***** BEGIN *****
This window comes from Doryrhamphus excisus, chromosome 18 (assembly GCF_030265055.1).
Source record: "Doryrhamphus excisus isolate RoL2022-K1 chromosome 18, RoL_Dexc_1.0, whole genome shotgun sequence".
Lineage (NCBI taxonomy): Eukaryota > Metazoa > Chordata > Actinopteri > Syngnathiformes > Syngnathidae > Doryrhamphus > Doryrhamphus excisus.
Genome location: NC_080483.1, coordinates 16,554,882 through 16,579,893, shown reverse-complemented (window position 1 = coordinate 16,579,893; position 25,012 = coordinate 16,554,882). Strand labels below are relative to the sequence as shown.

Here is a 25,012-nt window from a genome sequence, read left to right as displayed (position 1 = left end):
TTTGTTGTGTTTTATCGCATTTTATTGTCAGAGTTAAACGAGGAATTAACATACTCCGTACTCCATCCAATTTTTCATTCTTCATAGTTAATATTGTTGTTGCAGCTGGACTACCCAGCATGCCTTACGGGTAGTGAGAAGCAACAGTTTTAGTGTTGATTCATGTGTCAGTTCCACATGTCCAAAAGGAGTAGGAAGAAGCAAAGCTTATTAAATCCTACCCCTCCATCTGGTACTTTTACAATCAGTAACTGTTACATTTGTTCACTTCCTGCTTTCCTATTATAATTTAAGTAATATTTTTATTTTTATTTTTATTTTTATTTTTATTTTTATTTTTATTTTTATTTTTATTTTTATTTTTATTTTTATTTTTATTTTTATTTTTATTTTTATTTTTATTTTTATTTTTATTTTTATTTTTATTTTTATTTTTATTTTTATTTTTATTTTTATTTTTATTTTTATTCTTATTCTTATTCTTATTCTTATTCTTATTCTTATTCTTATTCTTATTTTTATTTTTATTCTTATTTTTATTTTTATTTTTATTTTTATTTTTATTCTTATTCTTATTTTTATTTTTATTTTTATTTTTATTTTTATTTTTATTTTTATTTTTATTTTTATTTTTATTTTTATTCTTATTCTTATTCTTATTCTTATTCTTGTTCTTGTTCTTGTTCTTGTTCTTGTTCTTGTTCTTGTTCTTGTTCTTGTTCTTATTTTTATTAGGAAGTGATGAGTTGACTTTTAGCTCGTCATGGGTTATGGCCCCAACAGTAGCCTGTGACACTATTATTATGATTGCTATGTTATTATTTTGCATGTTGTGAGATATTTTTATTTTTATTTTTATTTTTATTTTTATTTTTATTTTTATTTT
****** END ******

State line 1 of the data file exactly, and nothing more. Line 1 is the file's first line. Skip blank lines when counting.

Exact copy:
This window comes from Doryrhamphus excisus, chromosome 18 (assembly GCF_030265055.1).